The Personal Is Not Political

Regular readers know that I grew up in South Dakota. I left my home state at 16, never to return for longer than a summer, partly because it seemed like a place where nothing ever made the news. As you can imagine, my perspective has changed over the years. Still, it’s been fun to see South Dakota in the news as the Democratic primary process has continued long enough for even my home state–last in line–to have its votes counted. I wrote here about Barack Obama’s appearance at a “livestock arena” in my home town of Watertown–a big city by South Dakota standards, where it is hardly necessary to speak in a livestock arena, and where no politician had ever done so prior to Obama.

This week, the focus has been back on South Dakota’s primary, which is tomorrow. Dana Milbank has been covering the action for the Washington Post. Milbank used to be a liberal reporter. Now he has stopped reporting, and the Post pays him to do liberal snark, full time. It’s a great job, I suppose, and Milbank can be a funny writer. Today, he reported from his namesake town of Milbank, South Dakota, which is a suburb, more or less, of Watertown.

Milbank’s report from Milbank was typically snarky. He covered Bill Clinton’s appearance there, and wrote that the fact that “he was talking to Milbank at all…was a measure of the diminished circumstances of his wife’s campaign.” Milbank explained that Milbank is “too small and too Republican to be of much electoral use.”

Well, maybe. Some, however, would say that it is a small town, but there are those who love it. Like, for example, Merlin Smart:

“I’ve been disappointed,” Merlin Smart, at the Clinton rally in Milbank, said of the former president’s “too much” antics on the campaign trail. “It hasn’t helped Hillary at all, and it brought him down to normal status rather than superstar status.” Smart, a Milbank man, was wearing a Clinton sticker, but he confides, “I personally am going to vote for Obama.”

Merlin thus betrays the kind of nuanced thinking that is too much for us Republicans. But I don’t hold it against him; I knew Merlin back in the 1960s when he was a couple of years behind me in high school. He had an identical twin named Marlin. I have no idea whether Marlin is a “Milbank man” or not. They called each other “Mer” and “Mar” and both wore pocket protectors and carried slide rules. You could tell them apart only because Merlin had a slightly chipped front tooth. Their father, Miles Smart, taught me physics and mathematics. He was not just a great teacher but a great man. His sons get a pass from me, even if they turned out to be Democrats. Like many others whom I knew growing up, some of whom have played significant roles in tomorrow’s primary.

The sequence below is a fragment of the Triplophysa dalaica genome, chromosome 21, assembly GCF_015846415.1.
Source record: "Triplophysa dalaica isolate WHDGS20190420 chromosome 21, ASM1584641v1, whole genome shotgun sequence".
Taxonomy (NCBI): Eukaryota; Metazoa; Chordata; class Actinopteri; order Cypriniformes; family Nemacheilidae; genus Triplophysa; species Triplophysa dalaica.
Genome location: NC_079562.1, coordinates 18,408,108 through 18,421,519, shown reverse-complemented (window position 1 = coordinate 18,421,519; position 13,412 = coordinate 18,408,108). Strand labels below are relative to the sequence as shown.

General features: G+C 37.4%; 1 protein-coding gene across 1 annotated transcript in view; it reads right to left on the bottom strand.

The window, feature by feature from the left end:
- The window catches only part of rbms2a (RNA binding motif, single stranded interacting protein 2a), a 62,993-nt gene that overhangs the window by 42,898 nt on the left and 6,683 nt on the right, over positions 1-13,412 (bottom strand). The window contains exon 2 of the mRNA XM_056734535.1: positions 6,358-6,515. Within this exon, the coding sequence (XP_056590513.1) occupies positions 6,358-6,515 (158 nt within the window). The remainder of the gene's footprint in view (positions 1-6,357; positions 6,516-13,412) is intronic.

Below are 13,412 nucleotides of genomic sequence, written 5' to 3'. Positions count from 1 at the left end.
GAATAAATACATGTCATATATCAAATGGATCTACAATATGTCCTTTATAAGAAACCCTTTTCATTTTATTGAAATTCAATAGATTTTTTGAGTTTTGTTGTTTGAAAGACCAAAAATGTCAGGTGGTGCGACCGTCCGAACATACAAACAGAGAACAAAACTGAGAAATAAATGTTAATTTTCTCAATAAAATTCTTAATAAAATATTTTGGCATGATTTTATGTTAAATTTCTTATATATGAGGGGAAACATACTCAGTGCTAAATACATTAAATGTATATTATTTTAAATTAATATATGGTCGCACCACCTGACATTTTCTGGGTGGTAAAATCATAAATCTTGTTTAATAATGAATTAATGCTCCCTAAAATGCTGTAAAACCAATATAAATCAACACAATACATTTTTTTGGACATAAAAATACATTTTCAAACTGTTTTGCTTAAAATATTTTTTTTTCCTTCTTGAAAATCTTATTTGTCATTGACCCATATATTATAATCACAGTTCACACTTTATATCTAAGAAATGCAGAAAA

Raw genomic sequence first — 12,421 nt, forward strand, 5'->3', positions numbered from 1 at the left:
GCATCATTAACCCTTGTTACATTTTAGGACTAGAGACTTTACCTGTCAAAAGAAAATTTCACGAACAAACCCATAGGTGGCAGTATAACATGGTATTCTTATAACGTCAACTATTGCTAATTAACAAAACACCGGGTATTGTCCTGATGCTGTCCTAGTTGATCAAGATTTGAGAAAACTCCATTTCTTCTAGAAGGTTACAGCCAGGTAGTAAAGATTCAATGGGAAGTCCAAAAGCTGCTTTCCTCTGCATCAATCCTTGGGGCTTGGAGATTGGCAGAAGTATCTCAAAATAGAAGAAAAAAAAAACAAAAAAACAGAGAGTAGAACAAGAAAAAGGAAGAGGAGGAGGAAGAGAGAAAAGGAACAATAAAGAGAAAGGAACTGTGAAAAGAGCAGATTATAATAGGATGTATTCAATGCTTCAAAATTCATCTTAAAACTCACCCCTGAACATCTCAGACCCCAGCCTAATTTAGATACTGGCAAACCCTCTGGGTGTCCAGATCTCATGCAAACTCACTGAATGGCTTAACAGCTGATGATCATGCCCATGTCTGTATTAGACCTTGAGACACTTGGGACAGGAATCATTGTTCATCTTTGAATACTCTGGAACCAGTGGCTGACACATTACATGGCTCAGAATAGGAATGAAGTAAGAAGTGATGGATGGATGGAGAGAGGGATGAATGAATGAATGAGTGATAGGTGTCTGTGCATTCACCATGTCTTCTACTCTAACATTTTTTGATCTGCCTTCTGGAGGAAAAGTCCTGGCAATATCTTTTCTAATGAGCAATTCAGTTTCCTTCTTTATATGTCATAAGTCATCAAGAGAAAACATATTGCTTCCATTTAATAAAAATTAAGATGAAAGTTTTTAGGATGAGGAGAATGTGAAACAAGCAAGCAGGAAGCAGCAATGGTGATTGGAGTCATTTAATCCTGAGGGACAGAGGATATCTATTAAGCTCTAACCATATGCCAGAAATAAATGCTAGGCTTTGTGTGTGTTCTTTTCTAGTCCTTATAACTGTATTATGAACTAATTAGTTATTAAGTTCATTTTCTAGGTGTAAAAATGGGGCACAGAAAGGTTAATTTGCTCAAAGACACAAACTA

I gave a talk a few years ago at the Watertown Rotary club, to which my father has belonged for more than fifty years, and my older brother for several decades. I was struck by the fact that some of what I had to say about politics on the internet was weirdly out of place. Looking around the room, I saw several old friends who were Democrats. I struggled to explain why Republicans and Democrats on the web despise each other so much, while Republicans and Democrats who get together for lunch in a place like Watertown, South Dakota consider themselves friends first and members of a political party second. Or maybe twelfth or thirteenth.

The national press caravan will move on tomorrow from Milbank and other towns in South Dakota, and the reporters probably won’t have learned anything from their few days there. That’s too bad, maybe. I’ve learned a lot from South Dakota since I left at age 16. They might have learned a few things too. Politics is important, but it isn’t everything. Not even close.

PAUL adds: Bethesda, Maryland could learn a lot from Watertown, South Dakota. Unfortunately, I’m one of the few Bethesda residents to have been in Watertown or even to know it exists.

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